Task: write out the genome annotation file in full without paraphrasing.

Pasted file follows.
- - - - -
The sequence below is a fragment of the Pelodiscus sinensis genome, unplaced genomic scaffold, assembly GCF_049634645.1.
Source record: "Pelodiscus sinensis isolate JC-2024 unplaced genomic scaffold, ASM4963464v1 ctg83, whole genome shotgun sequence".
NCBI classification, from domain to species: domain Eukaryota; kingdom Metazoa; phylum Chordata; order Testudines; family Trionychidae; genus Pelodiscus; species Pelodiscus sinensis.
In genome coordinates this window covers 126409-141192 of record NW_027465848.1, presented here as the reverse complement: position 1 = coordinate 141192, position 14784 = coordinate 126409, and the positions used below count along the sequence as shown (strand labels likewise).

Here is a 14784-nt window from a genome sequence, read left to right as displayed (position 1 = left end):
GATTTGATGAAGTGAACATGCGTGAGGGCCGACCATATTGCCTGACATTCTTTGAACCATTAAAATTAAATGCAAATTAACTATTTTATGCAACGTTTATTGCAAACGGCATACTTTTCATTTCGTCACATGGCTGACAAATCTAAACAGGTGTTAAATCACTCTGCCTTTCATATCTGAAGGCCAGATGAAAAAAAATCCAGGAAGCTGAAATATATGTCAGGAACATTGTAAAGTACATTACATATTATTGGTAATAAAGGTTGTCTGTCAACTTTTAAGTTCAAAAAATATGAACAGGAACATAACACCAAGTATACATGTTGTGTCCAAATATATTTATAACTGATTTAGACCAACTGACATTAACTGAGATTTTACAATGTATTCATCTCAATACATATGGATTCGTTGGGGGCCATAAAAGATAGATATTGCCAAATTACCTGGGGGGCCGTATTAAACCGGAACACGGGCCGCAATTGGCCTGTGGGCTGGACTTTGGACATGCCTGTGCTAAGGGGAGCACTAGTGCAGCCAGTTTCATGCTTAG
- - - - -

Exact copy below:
The sequence below is a fragment of the Pelodiscus sinensis genome, unplaced genomic scaffold, assembly GCF_049634645.1.
Source record: "Pelodiscus sinensis isolate JC-2024 unplaced genomic scaffold, ASM4963464v1 ctg83, whole genome shotgun sequence".
NCBI classification, from domain to species: domain Eukaryota; kingdom Metazoa; phylum Chordata; order Testudines; family Trionychidae; genus Pelodiscus; species Pelodiscus sinensis.
In genome coordinates this window covers 126409-141192 of record NW_027465848.1, presented here as the reverse complement: position 1 = coordinate 141192, position 14784 = coordinate 126409, and the positions used below count along the sequence as shown (strand labels likewise).

Here is a 14784-nt window from a genome sequence, read left to right as displayed (position 1 = left end):
GATTTGATGAAGTGAACATGCGTGAGGGCCGACCATATTGCCTGACATTCTTTGAACCATTAAAATTAAATGCAAATTAACTATTTTATGCAACGTTTATTGCAAACGGCATACTTTTCATTTCGTCACATGGCTGACAAATCTAAACAGGTGTTAAATCACTCTGCCTTTCATATCTGAAGGCCAGATGAAAAAAAATCCAGGAAGCTGAAATATATGTCAGGAACATTGTAAAGTACATTACATATTATTGGTAATAAAGGTTGTCTGTCAACTTTTAAGTTCAAAAAATATGAACAGGAACATAACACCAAGTATACATGTTGTGTCCAAATATATTTATAACTGATTTAGACCAACTGACATTAACTGAGATTTTACAATGTATTCATCTCAATACATATGGATTCGTTGGGGGCCATAAAAGATAGATATTGCCAAATTACCTGGGGGGCCGTATTAAACCGGAACACGGGCCGCAATTGGCCTGTGGGCTGGACTTTGGACATGCCTGTGCTAAGGGGAGCACTAGTGCAGCCAGTTTCATGCTTAG